Booklist, May 15, 1994, Carolyn Phelan, review of Patchwork Island, p. 1681; March 1, 1994, review of City Dog, p. 1270; June 1, 1994, Janice Del Negro, review of Paul, p. 1840; December 15, 1994, review of City Noise, p. 756; June 1, 1995, Kathy Broderick, review of James and the Rain, p. 1787; August, 1995, Carolyn Phelan, review of Thoughts, Pictures, and Words, p. 1943; November 15, 1997, Stephanie Zvirin, review of The Upstairs Cat, pp. 565-567; May 15, 1998, Carolyn Rochman, review of The Sky Is Always in the Sky, p. 1628; March 15, 1999, review of The Sky Is Always in the Sky, p. 1343; June 1, 2000, Hazel Rochman, review of I Am Me, p. 1909; January 1, 2002, review of The Animals and the Ark, p. 861; April 1, 2003, Gillian Engberg, review of Moon, Have You Met My Mother?, p. 1408.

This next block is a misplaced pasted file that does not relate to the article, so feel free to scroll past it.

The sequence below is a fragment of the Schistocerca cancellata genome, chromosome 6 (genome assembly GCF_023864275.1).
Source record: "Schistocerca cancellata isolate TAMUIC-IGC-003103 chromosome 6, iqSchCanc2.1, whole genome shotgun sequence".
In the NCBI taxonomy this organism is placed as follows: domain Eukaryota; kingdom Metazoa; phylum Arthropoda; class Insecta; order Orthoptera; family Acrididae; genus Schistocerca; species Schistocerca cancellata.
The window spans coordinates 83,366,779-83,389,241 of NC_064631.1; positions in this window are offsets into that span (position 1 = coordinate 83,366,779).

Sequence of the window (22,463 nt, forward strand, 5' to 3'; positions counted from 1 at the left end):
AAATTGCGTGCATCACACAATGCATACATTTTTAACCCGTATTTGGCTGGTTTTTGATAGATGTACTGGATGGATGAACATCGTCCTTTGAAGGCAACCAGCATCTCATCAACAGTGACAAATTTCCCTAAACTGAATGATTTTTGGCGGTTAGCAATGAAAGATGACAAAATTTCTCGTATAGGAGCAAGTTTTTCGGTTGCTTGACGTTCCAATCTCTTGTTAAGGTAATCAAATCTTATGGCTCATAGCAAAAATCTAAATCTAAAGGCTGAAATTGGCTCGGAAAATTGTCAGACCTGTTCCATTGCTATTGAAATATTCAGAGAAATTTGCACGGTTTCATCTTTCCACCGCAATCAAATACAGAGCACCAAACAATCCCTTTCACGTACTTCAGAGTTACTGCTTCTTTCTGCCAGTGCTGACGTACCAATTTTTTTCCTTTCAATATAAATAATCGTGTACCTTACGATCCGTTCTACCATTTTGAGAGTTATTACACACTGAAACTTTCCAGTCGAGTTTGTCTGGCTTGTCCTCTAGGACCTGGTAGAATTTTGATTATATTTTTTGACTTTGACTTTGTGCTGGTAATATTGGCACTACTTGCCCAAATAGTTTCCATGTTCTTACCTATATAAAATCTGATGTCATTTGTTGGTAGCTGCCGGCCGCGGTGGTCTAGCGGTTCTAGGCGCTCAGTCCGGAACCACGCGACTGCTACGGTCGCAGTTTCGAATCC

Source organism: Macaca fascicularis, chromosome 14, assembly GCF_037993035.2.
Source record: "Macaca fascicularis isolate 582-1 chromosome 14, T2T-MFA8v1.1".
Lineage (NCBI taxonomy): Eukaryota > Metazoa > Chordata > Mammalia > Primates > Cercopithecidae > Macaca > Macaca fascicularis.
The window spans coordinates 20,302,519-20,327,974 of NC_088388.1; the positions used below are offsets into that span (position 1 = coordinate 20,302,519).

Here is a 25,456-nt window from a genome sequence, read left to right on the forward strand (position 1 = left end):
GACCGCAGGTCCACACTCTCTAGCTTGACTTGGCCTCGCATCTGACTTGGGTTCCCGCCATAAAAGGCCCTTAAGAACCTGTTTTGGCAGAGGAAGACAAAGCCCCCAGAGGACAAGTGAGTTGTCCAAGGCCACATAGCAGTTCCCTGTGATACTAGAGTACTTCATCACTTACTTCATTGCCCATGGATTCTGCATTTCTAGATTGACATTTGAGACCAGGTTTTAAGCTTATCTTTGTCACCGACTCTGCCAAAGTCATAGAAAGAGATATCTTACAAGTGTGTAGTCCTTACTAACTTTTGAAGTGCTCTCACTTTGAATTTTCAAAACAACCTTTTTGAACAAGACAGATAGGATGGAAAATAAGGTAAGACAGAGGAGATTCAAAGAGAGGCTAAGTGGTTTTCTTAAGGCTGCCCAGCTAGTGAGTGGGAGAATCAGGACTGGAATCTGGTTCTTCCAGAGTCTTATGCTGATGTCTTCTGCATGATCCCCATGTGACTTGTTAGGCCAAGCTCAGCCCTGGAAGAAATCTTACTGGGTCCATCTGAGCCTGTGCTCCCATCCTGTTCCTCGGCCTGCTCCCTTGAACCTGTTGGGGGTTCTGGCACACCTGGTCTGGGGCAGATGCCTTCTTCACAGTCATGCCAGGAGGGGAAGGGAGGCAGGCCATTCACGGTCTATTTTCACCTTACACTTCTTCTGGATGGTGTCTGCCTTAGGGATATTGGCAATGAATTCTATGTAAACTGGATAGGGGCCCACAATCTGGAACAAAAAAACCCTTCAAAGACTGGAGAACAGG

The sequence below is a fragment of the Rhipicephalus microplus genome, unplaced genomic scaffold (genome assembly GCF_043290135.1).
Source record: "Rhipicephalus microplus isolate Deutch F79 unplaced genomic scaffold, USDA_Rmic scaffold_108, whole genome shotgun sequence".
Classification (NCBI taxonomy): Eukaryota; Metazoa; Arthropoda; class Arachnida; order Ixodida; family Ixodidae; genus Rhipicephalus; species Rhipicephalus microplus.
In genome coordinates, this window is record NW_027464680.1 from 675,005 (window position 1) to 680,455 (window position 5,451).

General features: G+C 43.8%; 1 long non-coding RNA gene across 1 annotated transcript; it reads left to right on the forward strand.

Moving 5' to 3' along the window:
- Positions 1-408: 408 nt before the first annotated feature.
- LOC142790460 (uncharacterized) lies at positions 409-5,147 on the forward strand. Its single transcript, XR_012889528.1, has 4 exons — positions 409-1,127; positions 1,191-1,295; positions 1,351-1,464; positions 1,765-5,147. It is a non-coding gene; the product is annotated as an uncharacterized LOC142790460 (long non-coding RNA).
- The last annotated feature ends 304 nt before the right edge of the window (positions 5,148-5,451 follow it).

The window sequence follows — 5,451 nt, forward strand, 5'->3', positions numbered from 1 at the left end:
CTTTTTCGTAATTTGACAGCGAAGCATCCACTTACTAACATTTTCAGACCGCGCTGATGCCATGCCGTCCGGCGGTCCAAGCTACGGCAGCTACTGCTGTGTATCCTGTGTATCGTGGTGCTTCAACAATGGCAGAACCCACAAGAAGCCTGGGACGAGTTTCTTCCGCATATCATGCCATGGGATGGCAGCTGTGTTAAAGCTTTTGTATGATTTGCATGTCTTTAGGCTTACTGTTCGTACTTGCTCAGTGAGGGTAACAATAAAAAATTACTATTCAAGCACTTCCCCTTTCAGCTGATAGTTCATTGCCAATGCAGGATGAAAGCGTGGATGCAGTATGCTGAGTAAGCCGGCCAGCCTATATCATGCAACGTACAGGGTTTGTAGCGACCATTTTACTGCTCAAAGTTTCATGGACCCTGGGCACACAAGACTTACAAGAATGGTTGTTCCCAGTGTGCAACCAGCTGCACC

Books for Keeps, review of James and the Rain, p. 25.

Bulletin of the Center for Children's Books, May, 1994, review of City Dog, p. 292; June, 1994, review of Paul, p. 324; July, 1995, review of Thoughts, Pictures, and Words, p. 378.

Children's Book and Play Review, January, 2001, review of Roar and More, p. 7.

Children's Book Review Service, June, 1994, review of Paul, p. 123; November, 1994, review of City Noise, p. 27; November, 1997, review of The Upstairs Cat, p. 27.

Children's Bookwatch, November, 1997, review of The Upstairs Cat, p. 4.

Christian Science Monitor, review of City Noise, p. 10.

Horn Book, November-December, 1986, pp. 737-738; July-August, 1995, Ellen Fader, review of Thoughts, Pictures, and Words, pp. 476-477; March-April, 2002, Joanna Rudge Long, review of The Animals and the Ark, p. 223.

Kirkus Reviews, June 15, 1994, review of Patchwork Island, p. 847; May 1, 1998, review of The Sky Is Always in the Sky, p. 660; December 15, 2001, The Animals ad the Ark, p. 1759-1761; February 1, 2003, review of Moon, Have You Met My Mother?, p. 234.

Language Arts, November-December, 1979, pp. 934-940.